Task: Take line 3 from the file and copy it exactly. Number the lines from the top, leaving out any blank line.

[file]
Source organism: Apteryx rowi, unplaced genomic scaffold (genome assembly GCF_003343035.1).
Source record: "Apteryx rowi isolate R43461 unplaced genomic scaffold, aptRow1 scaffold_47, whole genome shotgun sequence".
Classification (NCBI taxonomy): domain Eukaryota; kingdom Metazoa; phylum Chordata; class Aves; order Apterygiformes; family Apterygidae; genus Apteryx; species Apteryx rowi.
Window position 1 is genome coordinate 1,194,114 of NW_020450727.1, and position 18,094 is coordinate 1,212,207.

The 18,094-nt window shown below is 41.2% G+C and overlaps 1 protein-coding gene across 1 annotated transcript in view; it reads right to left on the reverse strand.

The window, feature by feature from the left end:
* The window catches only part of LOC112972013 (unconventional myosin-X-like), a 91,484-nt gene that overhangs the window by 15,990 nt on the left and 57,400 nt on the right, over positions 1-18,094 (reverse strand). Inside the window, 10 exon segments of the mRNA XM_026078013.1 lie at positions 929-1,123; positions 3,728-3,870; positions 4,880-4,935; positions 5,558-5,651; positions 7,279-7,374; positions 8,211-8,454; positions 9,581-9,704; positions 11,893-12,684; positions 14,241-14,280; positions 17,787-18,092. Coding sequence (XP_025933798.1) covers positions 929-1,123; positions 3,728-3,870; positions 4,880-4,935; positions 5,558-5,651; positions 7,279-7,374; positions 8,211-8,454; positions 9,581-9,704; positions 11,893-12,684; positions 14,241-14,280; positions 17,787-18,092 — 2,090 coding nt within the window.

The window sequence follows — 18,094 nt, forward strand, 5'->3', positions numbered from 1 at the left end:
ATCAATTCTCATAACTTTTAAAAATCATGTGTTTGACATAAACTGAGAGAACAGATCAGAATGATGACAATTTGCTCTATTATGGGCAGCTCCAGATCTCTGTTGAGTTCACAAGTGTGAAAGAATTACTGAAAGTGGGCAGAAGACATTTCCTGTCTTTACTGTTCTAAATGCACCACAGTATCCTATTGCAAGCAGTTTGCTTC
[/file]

Classification (NCBI taxonomy): domain Eukaryota; kingdom Metazoa; phylum Chordata; class Aves; order Apterygiformes; family Apterygidae; genus Apteryx; species Apteryx rowi.